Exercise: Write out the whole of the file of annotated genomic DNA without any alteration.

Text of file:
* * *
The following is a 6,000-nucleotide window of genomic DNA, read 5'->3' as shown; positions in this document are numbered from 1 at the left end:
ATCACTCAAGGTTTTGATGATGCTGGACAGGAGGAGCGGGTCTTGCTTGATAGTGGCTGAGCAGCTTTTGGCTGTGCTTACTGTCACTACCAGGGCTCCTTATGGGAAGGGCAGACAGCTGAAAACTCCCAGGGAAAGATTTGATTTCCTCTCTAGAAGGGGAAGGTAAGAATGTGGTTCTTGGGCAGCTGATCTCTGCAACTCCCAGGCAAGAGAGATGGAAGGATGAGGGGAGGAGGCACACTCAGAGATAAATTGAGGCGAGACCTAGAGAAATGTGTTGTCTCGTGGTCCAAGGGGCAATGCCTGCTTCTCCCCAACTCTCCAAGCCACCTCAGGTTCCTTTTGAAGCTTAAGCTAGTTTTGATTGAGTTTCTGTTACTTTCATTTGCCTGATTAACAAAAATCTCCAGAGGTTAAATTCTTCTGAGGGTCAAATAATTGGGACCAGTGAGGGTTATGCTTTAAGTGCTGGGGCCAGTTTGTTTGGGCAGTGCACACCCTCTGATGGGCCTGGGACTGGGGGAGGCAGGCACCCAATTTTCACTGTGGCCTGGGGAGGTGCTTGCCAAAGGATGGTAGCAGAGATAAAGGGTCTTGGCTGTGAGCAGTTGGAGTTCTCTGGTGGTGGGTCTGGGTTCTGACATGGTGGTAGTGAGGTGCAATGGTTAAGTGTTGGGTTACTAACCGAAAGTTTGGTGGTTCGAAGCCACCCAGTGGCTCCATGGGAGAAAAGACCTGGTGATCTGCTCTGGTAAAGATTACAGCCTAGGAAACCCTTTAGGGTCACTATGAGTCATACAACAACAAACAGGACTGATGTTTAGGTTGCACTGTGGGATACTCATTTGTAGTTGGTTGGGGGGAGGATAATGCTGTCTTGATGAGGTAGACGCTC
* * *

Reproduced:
The following is a 6,000-nucleotide window of genomic DNA, read 5'->3' as shown; positions in this document are numbered from 1 at the left end:
ATCACTCAAGGTTTTGATGATGCTGGACAGGAGGAGCGGGTCTTGCTTGATAGTGGCTGAGCAGCTTTTGGCTGTGCTTACTGTCACTACCAGGGCTCCTTATGGGAAGGGCAGACAGCTGAAAACTCCCAGGGAAAGATTTGATTTCCTCTCTAGAAGGGGAAGGTAAGAATGTGGTTCTTGGGCAGCTGATCTCTGCAACTCCCAGGCAAGAGAGATGGAAGGATGAGGGGAGGAGGCACACTCAGAGATAAATTGAGGCGAGACCTAGAGAAATGTGTTGTCTCGTGGTCCAAGGGGCAATGCCTGCTTCTCCCCAACTCTCCAAGCCACCTCAGGTTCCTTTTGAAGCTTAAGCTAGTTTTGATTGAGTTTCTGTTACTTTCATTTGCCTGATTAACAAAAATCTCCAGAGGTTAAATTCTTCTGAGGGTCAAATAATTGGGACCAGTGAGGGTTATGCTTTAAGTGCTGGGGCCAGTTTGTTTGGGCAGTGCACACCCTCTGATGGGCCTGGGACTGGGGGAGGCAGGCACCCAATTTTCACTGTGGCCTGGGGAGGTGCTTGCCAAAGGATGGTAGCAGAGATAAAGGGTCTTGGCTGTGAGCAGTTGGAGTTCTCTGGTGGTGGGTCTGGGTTCTGACATGGTGGTAGTGAGGTGCAATGGTTAAGTGTTGGGTTACTAACCGAAAGTTTGGTGGTTCGAAGCCACCCAGTGGCTCCATGGGAGAAAAGACCTGGTGATCTGCTCTGGTAAAGATTACAGCCTAGGAAACCCTTTAGGGTCACTATGAGTCATACAACAACAAACAGGACTGATGTTTAGGTTGCACTGTGGGATACTCATTTGTAGTTGGTTGGGGGGAGGATAATGCTGTCTTGATGAGGTAGACGCTC